However, there is evidence of a lack of Sunni tribal unity on ISIS. Muhammad Harat, spokesman for the Al-Anbar tribal council, told the Anadolu News Agency on July 10, 2016, that Al-Anbar tribes were divided into three groups: ISIS supporters, ISIS opponents, and those waiting to see who emerged victorious so they could join them. According to him, many tribes supported ISIS after it took over Al-Anbar's cities and coexisted with it until Iraqi forces liberated those cities. He said that as a senior Sunni leader, he was worried about these tribes collaborating with ISIS, as it could lead to the organization returning to liberated areas.[32] Sheikh Rafi' Al-Fahdwai from the Al-Bu Fahd tribe told Al-Sharq Al-Awsat on July 11 that ISIS exploited the atmosphere of sectarian oppression in Iraq to garner support, and managed to receive it from certain groups within all Sunni tribes, albeit small groups. Al-Anbar MP Muhammad Al-Halbusi said that Sunni tribes should not face collective punishment because some of them support ISIS, and that generalizations are improper and unrealistic.[33] Sheikh Salah Hassan Al-Nada from the Al-Bu Nasser tribe – the tribe of Saddam Hussein – told Elaph: "Had all Sunni tribes joined ISIS, the power balance in Iraq would have shifted [in its favor]."[34]

Of the tribes that swore fealty to ISIS, some did it willingly and were motivated by self-interests, but others did so out of fear in light of previous massacres of tribes that did not accept ISIS's authority, such as the Syrian Al-Shaitat tribe, 700 of whom were slaughtered by ISIS in 2014 as a deterring message. The Syrian oppositionist site Orient News mentioned that ISIS uses a carrot and stick approach with the Sunni tribes in Syria and Iraq.[35]

Some tribes not only oppose ISIS but have expressed willingness to cooperate with the same governments that supposedly oppress them in their war against ISIS. According to reports in Arab media, some Sunni tribes agreed to provide the Iraqi government with tens of thousands of fighters to combat ISIS. During the battles to liberate Al-Fallujah, Thamer Al-Tamimi, a head of one of the Sunni tribes in Al-Anbar, one of the leaders of a group of tribal fighters who agreed to fight ISIS alongside Iraqi government forces, told the Shi'ite Iraqi Buratha News Agency that Shi'ite militias had carried out no war crimes against Sunnis, and that they had created a safe passage for all displaced residents from Al-Fallujah. According to him, there is no hidden hand or premeditated plans by Shi'ite militias to harm Sunnis, and any news of this does them an injustice.[36] Further evidence of ties between Sunni tribes and the Shi'ites appeared in Al-Quds Al-Arabi on June 17, 2016, when the daily reported that a delegation of tribes from Al-Anbar traveled to Iran to request Iranian logistical support in their fight against ISIS.[37]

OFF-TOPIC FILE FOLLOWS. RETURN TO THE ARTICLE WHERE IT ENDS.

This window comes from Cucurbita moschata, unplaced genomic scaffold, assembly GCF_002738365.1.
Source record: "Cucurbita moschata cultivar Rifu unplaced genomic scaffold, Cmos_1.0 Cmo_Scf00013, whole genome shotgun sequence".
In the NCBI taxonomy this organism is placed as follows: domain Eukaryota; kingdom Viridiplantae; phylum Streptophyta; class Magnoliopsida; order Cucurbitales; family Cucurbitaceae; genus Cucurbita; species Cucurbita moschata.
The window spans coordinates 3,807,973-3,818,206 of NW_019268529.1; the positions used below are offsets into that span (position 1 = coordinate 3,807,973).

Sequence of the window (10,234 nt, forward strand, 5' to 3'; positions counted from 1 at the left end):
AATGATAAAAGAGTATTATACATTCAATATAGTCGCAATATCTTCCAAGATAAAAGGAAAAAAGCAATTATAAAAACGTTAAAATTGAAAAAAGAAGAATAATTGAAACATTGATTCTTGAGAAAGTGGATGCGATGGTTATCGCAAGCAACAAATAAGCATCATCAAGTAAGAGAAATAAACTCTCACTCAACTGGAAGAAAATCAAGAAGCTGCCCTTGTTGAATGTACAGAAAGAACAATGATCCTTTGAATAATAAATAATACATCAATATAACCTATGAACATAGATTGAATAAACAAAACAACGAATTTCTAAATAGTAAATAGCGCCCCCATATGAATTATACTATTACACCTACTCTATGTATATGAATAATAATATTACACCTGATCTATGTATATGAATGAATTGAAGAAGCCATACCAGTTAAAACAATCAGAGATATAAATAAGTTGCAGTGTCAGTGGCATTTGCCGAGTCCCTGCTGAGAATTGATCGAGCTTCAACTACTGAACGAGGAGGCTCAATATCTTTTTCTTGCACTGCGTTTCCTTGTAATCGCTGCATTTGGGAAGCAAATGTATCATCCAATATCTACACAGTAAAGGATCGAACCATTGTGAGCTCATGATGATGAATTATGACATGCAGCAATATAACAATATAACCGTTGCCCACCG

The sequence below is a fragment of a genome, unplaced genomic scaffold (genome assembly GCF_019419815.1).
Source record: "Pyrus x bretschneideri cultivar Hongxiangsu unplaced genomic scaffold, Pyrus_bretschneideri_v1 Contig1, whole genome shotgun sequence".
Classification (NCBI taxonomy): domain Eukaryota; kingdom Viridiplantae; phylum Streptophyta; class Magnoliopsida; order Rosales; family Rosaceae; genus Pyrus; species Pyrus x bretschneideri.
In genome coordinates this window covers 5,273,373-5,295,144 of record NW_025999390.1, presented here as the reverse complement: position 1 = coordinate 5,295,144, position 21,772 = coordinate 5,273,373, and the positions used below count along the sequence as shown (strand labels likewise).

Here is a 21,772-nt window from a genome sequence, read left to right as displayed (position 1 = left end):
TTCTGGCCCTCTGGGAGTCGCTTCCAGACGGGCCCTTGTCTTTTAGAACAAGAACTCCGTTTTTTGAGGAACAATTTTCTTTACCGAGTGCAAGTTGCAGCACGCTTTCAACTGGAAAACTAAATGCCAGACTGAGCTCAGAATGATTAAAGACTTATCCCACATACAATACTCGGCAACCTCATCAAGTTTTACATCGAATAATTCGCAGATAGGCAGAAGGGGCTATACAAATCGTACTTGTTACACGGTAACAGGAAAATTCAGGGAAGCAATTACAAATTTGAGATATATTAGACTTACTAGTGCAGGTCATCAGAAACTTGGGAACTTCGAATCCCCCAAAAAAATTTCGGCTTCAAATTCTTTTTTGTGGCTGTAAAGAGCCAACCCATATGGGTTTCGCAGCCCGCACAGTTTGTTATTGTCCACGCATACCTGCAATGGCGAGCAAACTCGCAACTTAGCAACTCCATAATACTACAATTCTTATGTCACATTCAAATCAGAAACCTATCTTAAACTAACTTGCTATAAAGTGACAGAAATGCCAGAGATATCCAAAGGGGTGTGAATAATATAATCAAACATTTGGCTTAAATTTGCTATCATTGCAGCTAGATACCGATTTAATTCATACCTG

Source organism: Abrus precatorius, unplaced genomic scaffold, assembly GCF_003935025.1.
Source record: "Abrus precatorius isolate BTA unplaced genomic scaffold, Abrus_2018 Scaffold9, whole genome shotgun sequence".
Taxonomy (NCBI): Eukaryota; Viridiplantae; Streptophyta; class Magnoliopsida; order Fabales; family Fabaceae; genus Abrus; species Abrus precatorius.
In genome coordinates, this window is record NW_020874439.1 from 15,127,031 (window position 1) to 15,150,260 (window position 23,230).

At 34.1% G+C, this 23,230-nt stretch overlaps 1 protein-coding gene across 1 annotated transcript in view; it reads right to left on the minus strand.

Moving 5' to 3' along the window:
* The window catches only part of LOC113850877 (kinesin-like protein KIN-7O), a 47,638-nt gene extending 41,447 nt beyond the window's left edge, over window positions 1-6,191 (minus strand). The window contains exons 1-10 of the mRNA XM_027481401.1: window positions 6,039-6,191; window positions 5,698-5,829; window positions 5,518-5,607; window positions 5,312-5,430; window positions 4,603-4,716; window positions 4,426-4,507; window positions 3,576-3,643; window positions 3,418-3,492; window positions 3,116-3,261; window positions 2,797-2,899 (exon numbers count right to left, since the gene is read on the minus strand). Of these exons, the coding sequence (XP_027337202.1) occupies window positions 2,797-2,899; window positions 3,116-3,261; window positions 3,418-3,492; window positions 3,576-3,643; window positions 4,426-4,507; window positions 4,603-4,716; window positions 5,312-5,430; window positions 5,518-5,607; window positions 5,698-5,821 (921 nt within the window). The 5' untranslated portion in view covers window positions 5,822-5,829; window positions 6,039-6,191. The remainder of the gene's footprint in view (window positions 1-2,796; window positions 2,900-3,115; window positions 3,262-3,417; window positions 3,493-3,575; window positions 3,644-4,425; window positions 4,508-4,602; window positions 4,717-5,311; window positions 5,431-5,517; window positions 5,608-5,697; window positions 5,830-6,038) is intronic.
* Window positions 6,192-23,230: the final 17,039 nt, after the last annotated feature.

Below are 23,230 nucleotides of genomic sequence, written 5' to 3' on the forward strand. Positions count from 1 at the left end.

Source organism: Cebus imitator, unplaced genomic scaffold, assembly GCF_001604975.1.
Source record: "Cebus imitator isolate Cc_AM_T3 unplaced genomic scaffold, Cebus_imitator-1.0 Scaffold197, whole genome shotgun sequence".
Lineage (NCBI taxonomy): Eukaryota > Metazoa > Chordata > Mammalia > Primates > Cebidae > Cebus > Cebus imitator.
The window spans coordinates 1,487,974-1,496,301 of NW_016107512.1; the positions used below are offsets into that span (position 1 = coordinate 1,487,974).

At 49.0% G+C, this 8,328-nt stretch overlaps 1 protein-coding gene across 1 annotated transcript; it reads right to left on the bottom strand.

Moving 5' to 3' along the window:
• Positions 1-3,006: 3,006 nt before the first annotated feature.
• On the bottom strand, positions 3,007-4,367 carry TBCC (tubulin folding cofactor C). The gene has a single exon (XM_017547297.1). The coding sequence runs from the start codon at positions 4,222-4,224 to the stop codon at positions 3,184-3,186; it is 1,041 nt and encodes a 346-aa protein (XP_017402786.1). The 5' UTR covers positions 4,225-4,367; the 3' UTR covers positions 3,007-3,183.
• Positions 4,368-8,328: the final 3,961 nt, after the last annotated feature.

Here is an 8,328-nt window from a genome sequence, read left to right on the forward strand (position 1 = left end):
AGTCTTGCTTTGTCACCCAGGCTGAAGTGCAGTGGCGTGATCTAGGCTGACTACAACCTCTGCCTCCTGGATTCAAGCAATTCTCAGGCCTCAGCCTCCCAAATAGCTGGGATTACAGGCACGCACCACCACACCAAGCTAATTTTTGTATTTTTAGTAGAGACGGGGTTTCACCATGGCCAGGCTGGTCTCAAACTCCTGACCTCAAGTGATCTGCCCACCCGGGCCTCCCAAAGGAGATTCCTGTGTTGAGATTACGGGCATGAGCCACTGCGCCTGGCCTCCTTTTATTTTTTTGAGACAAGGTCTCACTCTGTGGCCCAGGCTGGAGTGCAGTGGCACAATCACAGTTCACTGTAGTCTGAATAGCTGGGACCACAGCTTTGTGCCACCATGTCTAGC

Sunni tribe swears fealty to ISIS in Deir Al-Zour, Syria (, July 10, 2014)


*Y. Graff is a research fellow at MEMRI.




[1] Al-Jazirah (Saudi Arabia), February 5, 2016.

[3] A Washington-based organization whose goal is strengthening the political and economic ties between Saudi Arabia and the U.S. For more on it, see

[4] Makkah (Saudi Arabia), July 21, 2016.

[5] Al-Quds Al-Arabi (London), June 23, 2016.

[6] Al-Sharq Al-Awsat (London), June 16, 2016.

[7] Al-Sharq Al-Awsat (Lonfon), July 3, 2016.

[8] The Shi'ite militias in Iraq and Syria operate with the approval of and in coordination with the local governments. In Iraq, the militias are part of the umbrella authority of Al-Hashd Al-Sha'bi, which was established in 2014 after the fall of Mosul with the encouragement of Shi'ite religious leader in Iraq, Ayatollah Al-Sistani.

[9] See MEMRI Inquiry & Analysis Series Report No. 1214, UN Security Council Resolution 2254 On Syria: International Community Softens Its Position On Assad Regime, December 28, 2015.

[10] Al-Jazirah (Saudi Arabia), December 22, 2015.

[11] Al-Hayat (London), June 6, 2016.

[12] Akhbar Al-Khaleej (Bahrain), August 3, 2016.

[13], June 2, 2016.

[14] The son of the Fourth Caliph 'Ali, who died in the Battle of Karbala in 680 CE.

[15] Al-Hayat (London), October 24, 2016.

[16] Al-Sharq Al-Awsat (London), June 16, 2016.

[17] Al-Sharq Al-Awsat (London), November 22, 2015.

[18] Al-Sharq Al-Awsat (London), December 6, 2015.

[19] Al-Watan (Bahrain), May 29, 2016.

[20] Al-Hayat (London), February 7, 2016.

[21] Al-Hayat (London), June 25, 2016.

[22] Al-Arab (London), May 31, 2016.

[23] Al-Sharq Al-Awsat (London), October 24, 2016.

[24] Al-Quds Al-Arabi (London), June 18, 2016.

[25] Al-Hayat (London), December 11, 2015.

[26] Sunni Iraqi tribal forces that fought terrorist organizations, chiefly Al-Qaeda, together with American and Iraqi forces.

[27] Al-Sharq Al-Awsat (London), March 6, 2016.

[28] Al-Sharq Al-Awsat (London), May 24, 2016.

[29] Al-Arabi Al-Jadid (London), May 29, 2016.

[30] Al-Quds Al-Arabi (London), June 12, 2014.

[31], July 6, 2015.

[32] Al-Quds Al-Arabi (London), July 10, 2016.

[33] Al-Sharq Al-Awsat (London), July 11, 2016.

[34], July 6, 2015.

[35], July 10, 2014. Two years after the massacre, fighters from the crippled Al-Shaitat tribes began organizing to fight back against ISIS. Al-Hayat (London), July 31, 2016.

[36], June 7, 2016.

[37] Al-Quds Al-Arabi (London), June 17, 2016.